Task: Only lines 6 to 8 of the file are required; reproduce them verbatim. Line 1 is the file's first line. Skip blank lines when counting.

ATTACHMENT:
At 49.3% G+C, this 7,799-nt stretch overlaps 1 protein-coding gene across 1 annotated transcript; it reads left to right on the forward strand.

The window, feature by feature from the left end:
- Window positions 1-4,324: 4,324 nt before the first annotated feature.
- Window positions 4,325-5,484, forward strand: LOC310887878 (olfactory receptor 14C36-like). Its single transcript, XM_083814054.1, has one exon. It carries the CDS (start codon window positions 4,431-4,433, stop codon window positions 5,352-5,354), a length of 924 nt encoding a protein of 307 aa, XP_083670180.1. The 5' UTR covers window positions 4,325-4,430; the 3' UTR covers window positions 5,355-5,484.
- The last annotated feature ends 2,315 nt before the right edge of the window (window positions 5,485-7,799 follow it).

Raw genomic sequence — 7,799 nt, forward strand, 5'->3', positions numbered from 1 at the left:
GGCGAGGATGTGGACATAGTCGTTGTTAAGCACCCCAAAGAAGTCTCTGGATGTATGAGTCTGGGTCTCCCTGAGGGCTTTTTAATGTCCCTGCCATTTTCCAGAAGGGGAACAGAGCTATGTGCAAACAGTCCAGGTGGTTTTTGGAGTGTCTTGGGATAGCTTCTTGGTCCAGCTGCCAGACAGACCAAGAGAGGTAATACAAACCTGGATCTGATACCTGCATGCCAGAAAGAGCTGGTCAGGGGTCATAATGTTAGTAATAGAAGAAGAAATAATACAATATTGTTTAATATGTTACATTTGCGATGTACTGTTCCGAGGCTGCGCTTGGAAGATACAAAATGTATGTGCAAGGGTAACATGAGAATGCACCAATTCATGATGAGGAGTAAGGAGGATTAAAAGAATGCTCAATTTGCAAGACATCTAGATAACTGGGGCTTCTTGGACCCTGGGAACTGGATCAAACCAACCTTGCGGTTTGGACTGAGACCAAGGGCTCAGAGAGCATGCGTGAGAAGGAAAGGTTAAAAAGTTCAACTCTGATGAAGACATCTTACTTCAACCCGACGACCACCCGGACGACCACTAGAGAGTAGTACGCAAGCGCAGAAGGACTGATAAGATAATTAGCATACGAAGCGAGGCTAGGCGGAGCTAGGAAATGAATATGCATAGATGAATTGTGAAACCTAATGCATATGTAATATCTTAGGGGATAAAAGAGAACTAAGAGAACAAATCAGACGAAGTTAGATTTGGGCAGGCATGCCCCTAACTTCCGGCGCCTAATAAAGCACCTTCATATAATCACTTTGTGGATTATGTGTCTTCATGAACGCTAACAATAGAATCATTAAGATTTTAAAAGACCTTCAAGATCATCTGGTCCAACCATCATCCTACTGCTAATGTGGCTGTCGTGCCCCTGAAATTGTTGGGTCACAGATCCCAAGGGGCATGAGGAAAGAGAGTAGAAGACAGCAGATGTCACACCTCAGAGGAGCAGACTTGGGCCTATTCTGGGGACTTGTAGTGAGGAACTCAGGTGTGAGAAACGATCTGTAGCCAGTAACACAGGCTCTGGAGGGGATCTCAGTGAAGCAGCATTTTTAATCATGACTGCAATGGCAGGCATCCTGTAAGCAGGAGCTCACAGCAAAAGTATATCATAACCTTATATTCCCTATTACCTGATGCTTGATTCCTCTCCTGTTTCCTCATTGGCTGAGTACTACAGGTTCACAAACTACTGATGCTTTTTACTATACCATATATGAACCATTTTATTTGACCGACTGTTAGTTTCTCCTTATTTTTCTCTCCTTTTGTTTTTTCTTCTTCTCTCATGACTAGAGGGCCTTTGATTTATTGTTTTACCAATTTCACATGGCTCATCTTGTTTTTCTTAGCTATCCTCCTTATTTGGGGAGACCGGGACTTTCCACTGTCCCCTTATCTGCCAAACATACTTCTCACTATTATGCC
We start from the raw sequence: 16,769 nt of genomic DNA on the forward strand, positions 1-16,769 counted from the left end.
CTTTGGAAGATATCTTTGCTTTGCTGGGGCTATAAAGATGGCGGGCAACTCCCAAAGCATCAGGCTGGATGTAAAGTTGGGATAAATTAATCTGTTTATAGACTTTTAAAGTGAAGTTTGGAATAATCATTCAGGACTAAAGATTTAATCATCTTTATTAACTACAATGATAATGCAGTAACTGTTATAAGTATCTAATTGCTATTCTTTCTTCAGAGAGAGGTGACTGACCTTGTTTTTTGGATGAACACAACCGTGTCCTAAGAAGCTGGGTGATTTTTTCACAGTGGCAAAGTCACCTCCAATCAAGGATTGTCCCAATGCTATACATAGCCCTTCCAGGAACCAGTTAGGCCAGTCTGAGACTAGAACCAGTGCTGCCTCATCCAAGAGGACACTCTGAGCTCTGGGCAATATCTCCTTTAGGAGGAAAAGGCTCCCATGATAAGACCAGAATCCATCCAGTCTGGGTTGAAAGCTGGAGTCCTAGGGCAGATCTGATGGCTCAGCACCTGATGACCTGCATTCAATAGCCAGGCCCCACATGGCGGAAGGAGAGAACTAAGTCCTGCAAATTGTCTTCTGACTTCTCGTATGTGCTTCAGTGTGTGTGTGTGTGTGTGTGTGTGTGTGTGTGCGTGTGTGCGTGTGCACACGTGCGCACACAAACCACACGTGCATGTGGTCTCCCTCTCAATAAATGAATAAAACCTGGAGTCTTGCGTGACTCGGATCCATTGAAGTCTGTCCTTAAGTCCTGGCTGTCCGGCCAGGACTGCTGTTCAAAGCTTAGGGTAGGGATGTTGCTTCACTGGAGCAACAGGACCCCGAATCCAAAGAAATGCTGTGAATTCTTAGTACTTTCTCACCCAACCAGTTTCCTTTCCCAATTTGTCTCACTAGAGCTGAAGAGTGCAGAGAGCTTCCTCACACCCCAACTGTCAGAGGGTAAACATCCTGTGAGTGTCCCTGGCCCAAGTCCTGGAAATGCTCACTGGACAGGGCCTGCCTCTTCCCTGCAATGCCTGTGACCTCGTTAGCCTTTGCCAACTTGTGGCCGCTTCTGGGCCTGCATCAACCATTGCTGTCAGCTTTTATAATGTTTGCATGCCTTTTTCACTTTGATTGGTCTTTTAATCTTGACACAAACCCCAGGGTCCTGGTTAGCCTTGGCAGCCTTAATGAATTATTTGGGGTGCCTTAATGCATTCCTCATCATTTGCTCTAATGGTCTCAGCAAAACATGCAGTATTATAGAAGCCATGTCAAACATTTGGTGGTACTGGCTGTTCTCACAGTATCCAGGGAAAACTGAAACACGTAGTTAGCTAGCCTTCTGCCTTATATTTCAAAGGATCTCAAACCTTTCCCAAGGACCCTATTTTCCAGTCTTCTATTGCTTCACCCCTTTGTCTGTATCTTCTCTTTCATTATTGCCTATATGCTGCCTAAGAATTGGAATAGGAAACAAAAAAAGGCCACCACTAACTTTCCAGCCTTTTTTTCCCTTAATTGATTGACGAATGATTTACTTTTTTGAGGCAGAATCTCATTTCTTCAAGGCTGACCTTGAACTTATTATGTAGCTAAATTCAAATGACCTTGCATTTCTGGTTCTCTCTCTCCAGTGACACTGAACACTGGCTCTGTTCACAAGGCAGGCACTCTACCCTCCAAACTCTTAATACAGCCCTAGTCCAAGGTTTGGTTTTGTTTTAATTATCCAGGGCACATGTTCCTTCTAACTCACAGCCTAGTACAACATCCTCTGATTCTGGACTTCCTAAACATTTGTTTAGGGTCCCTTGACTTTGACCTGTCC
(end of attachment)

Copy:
Raw genomic sequence — 7,799 nt, forward strand, 5'->3', positions numbered from 1 at the left:
GGCGAGGATGTGGACATAGTCGTTGTTAAGCACCCCAAAGAAGTCTCTGGATGTATGAGTCTGGGTCTCCCTGAGGGCTTTTTAATGTCCCTGCCATTTTCCAGAAGGGGAACAGAGCTATGTGCAAACAGTCCAGGTGGTTTTTGGAGTGTCTTGGGATAGCTTCTTGGTCCAGCTGCCAGACAGACCAAGAGAGGTAATACAAACCTGGATCTGATACCTGCATGCCAGAAAGAGCTGGTCAGGGGTCATAATGTTAGTAATAGAAGAAGAAATAATACAATATTGTTTAATATGTTACATTTGCGATGTACTGTTCCGAGGCTGCGCTTGGAAGATACAAAATGTATGTGCAAGGGTAACATGAGAATGCACCAATTCATGATGAGGAGTAAGGAGGATTAAAAGAATGCTCAATTTGCAAGACATCTAGATAACTGGGGCTTCTTGGACCCTGGGAACTGGATCAAACCAACCTTGCGGTTTGGACTGAGACCAAGGGCTCAGAGAGCATGCGTGAGAAGGAAAGGTTAAAAAGTTCAACTCTGATGAAGACATCTTACTTCAACCCGACGACCACCCGGACGACCACTAGAGAGTAGTACGCAAGCGCAGAAGGACTGATAAGATAATTAGCATACGAAGCGAGGCTAGGCGGAGCTAGGAAATGAATATGCATAGATGAATTGTGAAACCTAATGCATATGTAATATCTTAGGGGATAAAAGAGAACTAAGAGAACAAATCAGACGAAGTTAGATTTGGGCAGGCATGCCCCTAACTTCCGGCGCCTAATAAAGCACCTTCATATAATCACTTTGTGGATTATGTGTCTTCATGAACGCTAACAATAGAATCATTAAGATTTTAAAAGACCTTCAAGATCATCTGGTCCAACCATCATCCTACTGCTAATGTGGCTGTCGTGCCCCTGAAATTGTTGGGTCACAGATCCCAAGGGGCATGAGGAAAGAGAGTAGAAGACAGCAGATGTCACACCTCAGAGGAGCAGACTTGGGCCTATTCTGGGGACTTGTAGTGAGGAACTCAGGTGTGAGAAACGATCTGTAGCCAGTAACACAGGCTCTGGAGGGGATCTCAGTGAAGCAGCATTTTTAATCATGACTGCAATGGCAGGCATCCTGTAAGCAGGAGCTCACAGCAAAAGTATATCATAACCTTATATTCCCTATTACCTGATGCTTGATTCCTCTCCTGTTTCCTCATTGGCTGAGTACTACAGGTTCACAAACTACTGATGCTTTTTACTATACCATATATGAACCATTTTATTTGACCGACTGTTAGTTTCTCCTTATTTTTCTCTCCTTTTGTTTTTTCTTCTTCTCTCATGACTAGAGGGCCTTTGATTTATTGTTTTACCAATTTCACATGGCTCATCTTGTTTTTCTTAGCTATCCTCCTTATTTGGGGAGACCGGGACTTTCCACTGTCCCCTTATCTGCCAAACATACTTCTCACTATTATGCC
We start from the raw sequence: 16,769 nt of genomic DNA on the forward strand, positions 1-16,769 counted from the left end.